BAMAKO, Mali – Despite a punishing bombardment by French warplanes, al-Qaida-linked insurgents grabbed more territory in Mali on Monday, seizing a strategic military camp that brought them far closer to the governments seat of power.
Declaring France had opened the gates of hell with its assault, the rebels threatened retribution.
France has fallen into a trap much more dangerous than Iraq, Afghanistan or Somalia, said Omar Ould Hamaha, a leader of the Movement for Oneness and Jihad in West Africa, one of the rebel organizations controlling the north, speaking on radio Europe 1.
French fighter jets have been pummeling the insurgents desert stronghold in the north since Friday, determined to shatter the Islamist domination of a region many fear could become a launch pad for terrorist attacks on the West and a base for coordination with al-Qaida in Yemen, Somalia and Pakistan.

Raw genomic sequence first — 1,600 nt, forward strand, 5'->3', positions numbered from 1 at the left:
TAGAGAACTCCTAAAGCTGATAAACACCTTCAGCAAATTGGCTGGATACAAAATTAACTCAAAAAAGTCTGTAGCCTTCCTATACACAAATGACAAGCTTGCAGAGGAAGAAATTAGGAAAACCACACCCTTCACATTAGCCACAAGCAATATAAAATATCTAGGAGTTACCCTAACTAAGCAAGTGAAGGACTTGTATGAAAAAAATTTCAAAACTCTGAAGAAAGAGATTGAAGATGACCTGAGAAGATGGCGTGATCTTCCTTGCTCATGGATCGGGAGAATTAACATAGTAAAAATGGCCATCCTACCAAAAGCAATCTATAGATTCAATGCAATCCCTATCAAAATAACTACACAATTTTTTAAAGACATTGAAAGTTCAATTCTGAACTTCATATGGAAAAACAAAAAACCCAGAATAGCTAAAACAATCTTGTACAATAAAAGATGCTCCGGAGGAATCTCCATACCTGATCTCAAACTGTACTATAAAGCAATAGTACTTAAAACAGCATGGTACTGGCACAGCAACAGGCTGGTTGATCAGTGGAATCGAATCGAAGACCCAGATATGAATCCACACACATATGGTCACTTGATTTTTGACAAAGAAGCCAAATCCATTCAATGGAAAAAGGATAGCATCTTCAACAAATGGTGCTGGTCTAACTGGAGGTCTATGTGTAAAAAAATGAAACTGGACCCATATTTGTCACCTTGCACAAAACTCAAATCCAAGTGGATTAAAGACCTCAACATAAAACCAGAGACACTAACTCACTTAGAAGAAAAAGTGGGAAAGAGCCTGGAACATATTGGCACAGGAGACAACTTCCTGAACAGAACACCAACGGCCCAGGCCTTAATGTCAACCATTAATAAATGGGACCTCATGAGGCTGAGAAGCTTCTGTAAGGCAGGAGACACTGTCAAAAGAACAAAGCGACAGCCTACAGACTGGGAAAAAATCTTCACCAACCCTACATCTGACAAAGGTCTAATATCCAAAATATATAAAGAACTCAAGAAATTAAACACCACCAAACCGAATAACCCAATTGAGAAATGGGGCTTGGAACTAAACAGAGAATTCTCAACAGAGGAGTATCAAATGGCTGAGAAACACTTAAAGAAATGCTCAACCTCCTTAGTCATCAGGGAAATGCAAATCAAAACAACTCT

The Islamist fighters responded with a counteroffensive Monday, overrunning the garrison town of Diabaly, about 100 miles north of Segou, the administrative capital of central Mali, said French Defense Minister Jean-Yves Le Drian.
The French Embassy in Bamako immediately ordered the evacuation of the roughly 60 French nationals in the Segou region, said a French citizen who insisted on anonymity out of fear for her safety.
France expanded its aerial bombing campaign, launching airstrikes for the first time in central Mali to combat the new threat.
But the intense assault, including raids by gunship helicopters and Mirage fighter jets, failed to halt the advance of the rebels, who were only 250 miles from the capital, Bamako, in the far south.